Monday, April 24, 2006
Hi folks! Guess where I was this weekend!
Whan that aprill with his shoures soote
The droghte of march hath perced to the roote,
And bathed every veyne in swich licour
Of which vertu engendred is the flour;
Whan zephirus eek with his sweete breeth
Inspired hath in every holt and heeth
Tendre croppes, and the yonge sonne
Hath in the ram his halve cours yronne,
And smale foweles maken melodye,
That slepen al the nyght with open ye
(so priketh hem nature in hir corages);
Thanne longen folk to goon on pilgrimages,
And palmeres for to seken straunge strondes,
To ferne halwes, kowthe in sondry londes.
And from every shires end . . . you know where those folk wend. To this place:
Had I ever been to Canterbury before? Nope. I’ve never been to England, period. It was great, even though I arrived at 8 am on Friday and left at 10 am on Sunday. I was giving the Journal of American Studies Lecture to the British Association of American Studies, and those of you who remember last week’s virus-related woes will understand that I came this close to cancelling—and leaving the BAAS without a Saturday evening plenary address. (In which case they would have had to go straight from the afternoon’s last panels to the dinner and disco!) Twenty-four hours before my departure late last Thursday afternoon, I honestly didn’t think I could get on a plane—and didn’t think any of my fellow passengers would want me to get on a plane, either. But everything went very smoothly, with only a bit of coughing here and there. Once again, and with feeling, thank you, prednisone. But also thank you cough syrup with codeine, which is most useful for helping a body negotiate jet lag while suppressing the odd cough here and there.
I pretty much lost all of Friday, because the Obligatory Squalling Infants (two of them!) were stationed only two rows behind me on the flight over, so I slept for only 90 minutes on an overnight flight. Instead, I read almost everything for the remaining two weeks of my seminar, including Mark Haddon’s The Curious Incident of the Dog in the Night-Time, which is just as good the second time around. (We end the course with it. That was a good idea, I think.) But on Saturday I got a chance to walk around the town and take a few “holiday snaps,” including this one of some of that barbaric British jargon:
Please do not leave donations outside the shop when we are closed because it will be fly tipping. “Fly tipping,” of course, is a British term of art for illegal waste disposal, and the sign should probably read, “because it will be regarded as fly tipping.” Then again, performative utterances can do whatever the hell they want, because they’re performative: it will be fly tipping, because it just will, even if you think of your little donation as an act of charity.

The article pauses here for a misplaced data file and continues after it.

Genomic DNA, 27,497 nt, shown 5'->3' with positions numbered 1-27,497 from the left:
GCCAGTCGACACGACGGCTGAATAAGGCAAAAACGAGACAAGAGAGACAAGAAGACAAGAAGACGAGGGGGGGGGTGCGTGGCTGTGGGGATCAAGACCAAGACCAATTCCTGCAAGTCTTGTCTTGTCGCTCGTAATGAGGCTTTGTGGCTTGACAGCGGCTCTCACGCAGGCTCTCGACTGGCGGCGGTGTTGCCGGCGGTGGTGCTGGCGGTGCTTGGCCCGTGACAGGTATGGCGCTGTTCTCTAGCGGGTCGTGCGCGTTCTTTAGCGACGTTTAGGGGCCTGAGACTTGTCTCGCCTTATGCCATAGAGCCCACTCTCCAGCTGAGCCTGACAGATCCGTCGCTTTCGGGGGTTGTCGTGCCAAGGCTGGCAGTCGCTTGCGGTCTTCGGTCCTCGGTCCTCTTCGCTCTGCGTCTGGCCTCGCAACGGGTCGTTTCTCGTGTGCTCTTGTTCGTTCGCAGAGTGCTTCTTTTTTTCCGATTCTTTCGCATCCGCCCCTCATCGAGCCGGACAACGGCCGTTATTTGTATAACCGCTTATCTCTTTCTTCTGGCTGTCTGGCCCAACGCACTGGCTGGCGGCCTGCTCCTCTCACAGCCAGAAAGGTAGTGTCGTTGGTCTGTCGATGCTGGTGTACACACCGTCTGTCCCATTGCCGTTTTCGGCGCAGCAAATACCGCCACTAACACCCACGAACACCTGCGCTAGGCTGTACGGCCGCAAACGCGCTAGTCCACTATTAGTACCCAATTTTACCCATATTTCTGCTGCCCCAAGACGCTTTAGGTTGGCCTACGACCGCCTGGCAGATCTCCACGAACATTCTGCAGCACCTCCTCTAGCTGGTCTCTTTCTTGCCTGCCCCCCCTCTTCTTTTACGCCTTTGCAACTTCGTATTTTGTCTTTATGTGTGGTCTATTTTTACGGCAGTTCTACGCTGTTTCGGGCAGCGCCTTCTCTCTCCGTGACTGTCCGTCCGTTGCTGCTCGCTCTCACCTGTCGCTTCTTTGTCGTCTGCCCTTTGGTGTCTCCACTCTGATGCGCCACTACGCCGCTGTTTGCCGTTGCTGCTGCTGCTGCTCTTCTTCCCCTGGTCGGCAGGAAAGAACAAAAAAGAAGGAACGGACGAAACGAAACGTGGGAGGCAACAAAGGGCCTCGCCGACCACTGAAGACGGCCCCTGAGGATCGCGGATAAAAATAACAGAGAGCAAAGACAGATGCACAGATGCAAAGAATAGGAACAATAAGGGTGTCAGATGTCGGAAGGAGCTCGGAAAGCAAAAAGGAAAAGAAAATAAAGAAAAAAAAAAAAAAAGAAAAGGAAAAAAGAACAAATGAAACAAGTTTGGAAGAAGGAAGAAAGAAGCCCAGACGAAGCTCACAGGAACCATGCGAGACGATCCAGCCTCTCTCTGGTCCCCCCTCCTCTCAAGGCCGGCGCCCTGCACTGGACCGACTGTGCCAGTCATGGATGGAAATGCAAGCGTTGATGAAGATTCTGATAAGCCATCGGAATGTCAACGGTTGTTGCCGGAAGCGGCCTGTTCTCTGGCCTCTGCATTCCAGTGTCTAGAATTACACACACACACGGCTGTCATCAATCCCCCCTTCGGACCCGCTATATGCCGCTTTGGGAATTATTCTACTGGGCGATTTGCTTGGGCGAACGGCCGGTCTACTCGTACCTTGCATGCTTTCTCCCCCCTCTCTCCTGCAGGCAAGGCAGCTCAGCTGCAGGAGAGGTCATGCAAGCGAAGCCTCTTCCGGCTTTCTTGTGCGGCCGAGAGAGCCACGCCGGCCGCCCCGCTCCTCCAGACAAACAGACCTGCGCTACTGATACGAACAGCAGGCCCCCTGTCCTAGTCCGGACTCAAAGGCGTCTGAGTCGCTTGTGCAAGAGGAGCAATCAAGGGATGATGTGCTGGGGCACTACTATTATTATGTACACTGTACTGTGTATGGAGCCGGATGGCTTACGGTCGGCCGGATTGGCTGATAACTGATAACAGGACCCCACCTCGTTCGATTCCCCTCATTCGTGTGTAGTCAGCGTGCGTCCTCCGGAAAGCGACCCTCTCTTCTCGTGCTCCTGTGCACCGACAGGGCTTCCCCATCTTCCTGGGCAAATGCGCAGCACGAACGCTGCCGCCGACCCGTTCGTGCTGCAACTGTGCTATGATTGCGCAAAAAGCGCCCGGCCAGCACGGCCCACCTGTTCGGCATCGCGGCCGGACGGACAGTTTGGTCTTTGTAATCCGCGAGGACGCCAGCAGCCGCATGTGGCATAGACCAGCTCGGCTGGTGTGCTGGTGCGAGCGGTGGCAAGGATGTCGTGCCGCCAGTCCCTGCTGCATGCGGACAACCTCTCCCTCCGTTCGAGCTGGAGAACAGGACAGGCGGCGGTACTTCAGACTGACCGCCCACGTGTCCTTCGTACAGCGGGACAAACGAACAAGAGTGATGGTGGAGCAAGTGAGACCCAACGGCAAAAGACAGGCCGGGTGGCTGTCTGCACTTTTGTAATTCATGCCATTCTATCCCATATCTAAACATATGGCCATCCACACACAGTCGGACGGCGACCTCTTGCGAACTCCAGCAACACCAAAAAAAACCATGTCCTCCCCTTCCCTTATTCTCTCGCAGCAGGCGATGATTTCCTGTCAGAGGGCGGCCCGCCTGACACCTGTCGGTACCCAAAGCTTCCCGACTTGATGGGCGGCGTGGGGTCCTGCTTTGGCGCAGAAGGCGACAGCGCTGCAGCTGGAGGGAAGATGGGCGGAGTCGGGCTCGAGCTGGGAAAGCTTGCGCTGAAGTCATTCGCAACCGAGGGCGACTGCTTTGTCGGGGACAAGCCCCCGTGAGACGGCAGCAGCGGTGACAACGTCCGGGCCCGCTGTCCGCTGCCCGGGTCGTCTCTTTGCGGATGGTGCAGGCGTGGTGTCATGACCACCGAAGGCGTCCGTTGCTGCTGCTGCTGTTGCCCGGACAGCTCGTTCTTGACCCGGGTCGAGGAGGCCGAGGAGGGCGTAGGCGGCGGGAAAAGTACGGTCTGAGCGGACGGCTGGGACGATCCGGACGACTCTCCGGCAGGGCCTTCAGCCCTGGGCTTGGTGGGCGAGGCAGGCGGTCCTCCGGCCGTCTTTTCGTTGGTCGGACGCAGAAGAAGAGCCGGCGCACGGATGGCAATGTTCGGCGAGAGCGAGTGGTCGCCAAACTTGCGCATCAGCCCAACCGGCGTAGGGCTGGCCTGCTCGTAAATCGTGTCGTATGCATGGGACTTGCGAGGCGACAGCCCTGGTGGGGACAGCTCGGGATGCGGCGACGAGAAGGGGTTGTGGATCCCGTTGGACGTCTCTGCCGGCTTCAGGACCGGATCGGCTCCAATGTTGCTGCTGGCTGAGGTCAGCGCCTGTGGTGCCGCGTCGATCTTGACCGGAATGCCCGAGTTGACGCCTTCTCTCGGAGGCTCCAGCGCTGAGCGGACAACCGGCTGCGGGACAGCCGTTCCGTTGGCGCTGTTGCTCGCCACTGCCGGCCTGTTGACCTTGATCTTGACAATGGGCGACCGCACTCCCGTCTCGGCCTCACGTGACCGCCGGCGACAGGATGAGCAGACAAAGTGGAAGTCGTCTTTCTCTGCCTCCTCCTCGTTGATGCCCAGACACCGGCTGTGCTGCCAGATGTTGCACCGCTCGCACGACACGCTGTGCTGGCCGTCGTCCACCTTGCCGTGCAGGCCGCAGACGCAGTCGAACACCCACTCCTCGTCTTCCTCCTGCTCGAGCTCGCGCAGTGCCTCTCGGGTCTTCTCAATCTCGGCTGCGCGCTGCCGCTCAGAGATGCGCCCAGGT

My favorite Furren Sign is a notice I saw on a bus in Brisbane, Australia in 1999 as I was going to watch my first-ever rugby game (the locals beat Balmain 42-10): Scholars and children are asked not to occupy seats whilst adults are standing.
Speaking of scholarly things: I vow not to rest until my books are available in airport vending machines. Here’s the book-dispensing contraption in Gatwick that gave me the idea:
If you look carefully, you can find the ubiquitous Dan Brown occupying two spots in the upper right corner—and you can also see Arthur Golden’s Memoirs of a Geisha amid the mystery and thriller crowd, James Patterson, Tess Gerritsen, Jodi Picoult, Dean Koontz, etc.
And now for the “plus” part of this post. When I returned to the States, I found that Eric Lott had written to the Nation in response to Russell Jacoby’s review of Lott’s new book, The Disappearing Liberal Intellectual. Always a dicey enterprise, writing to defend one’s book from a hostile review in a forum where the reviewer inevitably has the last word. And I’ll be dealing with Eric’s work in my own inimitable fashion a bit later on, when I begin My Next Project in a few weeks. But for now I simply want to note that Jacoby, in his reply to Eric’s letter, writes as follows:
To praise his book is to surrender thinking for hype and jargon. Here is an example of thought à la Lott: “As Linda Zerilli observes in a remarkable diacritics essay, universalism’s comeback follows the perceived political inadequacy of postmodern theory—with its focus on subject position, difference, and new social identities—to draw up any account of any overarching collective or united front.”
Actually, I do see irony—another English professor who cannot write English—but no thought.
OK, so here’s the deal. I hereby announce the First Annual Good Reading Contest, in place of Dennis Dutton’s famous Bad Writing Contests of the late 1990s. Readers are invited to try to improve on the efforts of the perspicacious Mr. Jacoby, and paraphrase the sentence, “universalism’s comeback follows the perceived political inadequacy of postmodern theory—with its focus on subject position, difference, and new social identities—to draw up any account of any overarching collective or united front.” It’s not really very hard! All of the words in the sentence are, in fact, English, though admittedly some of them are polysyllabic . . . oops, I mean big. So let’s all try to figure out just why universalism has made a comeback lately! And remember, if we can all agree on how best to explain universalism’s comeback, then universalism wins—which means we all win.
Just don’t resort to any unfamiliar terms, and please don’t leave slabs of jargon in the comments. That would be fly tipping.